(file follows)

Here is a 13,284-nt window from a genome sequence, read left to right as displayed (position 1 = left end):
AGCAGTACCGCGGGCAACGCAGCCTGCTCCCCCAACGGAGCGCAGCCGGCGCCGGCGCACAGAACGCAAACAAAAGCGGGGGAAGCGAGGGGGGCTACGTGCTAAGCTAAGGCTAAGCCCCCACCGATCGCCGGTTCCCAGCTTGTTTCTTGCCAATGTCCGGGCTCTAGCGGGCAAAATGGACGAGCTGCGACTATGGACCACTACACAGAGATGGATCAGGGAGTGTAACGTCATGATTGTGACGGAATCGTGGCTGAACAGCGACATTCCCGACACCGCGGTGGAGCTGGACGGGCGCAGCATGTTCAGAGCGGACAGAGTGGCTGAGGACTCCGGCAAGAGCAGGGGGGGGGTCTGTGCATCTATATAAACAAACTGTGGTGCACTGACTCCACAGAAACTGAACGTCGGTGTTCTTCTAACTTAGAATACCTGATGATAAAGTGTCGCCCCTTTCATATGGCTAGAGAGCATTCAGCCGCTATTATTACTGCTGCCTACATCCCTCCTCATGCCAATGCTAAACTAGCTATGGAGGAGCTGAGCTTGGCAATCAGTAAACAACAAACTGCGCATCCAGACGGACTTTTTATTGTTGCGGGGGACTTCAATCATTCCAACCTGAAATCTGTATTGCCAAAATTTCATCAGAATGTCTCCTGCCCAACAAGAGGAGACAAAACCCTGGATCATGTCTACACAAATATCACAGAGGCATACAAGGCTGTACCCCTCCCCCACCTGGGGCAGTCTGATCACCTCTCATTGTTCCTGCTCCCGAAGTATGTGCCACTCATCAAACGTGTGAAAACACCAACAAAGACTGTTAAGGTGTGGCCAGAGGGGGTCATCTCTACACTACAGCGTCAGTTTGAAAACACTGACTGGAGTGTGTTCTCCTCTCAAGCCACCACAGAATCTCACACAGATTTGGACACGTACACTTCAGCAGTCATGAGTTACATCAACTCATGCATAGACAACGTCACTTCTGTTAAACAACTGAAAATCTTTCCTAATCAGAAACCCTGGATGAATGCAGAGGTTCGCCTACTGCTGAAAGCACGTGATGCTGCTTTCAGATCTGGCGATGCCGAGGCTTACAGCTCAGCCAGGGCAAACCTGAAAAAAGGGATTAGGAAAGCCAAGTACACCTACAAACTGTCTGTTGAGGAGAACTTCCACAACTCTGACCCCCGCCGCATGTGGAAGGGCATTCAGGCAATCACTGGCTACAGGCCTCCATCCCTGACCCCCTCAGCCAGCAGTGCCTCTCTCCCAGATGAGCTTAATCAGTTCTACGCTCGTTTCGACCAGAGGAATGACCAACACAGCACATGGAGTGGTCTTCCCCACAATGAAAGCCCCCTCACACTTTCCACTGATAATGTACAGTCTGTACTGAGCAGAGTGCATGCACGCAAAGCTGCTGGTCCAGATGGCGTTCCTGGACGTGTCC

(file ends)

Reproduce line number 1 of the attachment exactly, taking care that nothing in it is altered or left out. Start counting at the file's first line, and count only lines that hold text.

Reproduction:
Here is a 13,284-nt window from a genome sequence, read left to right as displayed (position 1 = left end):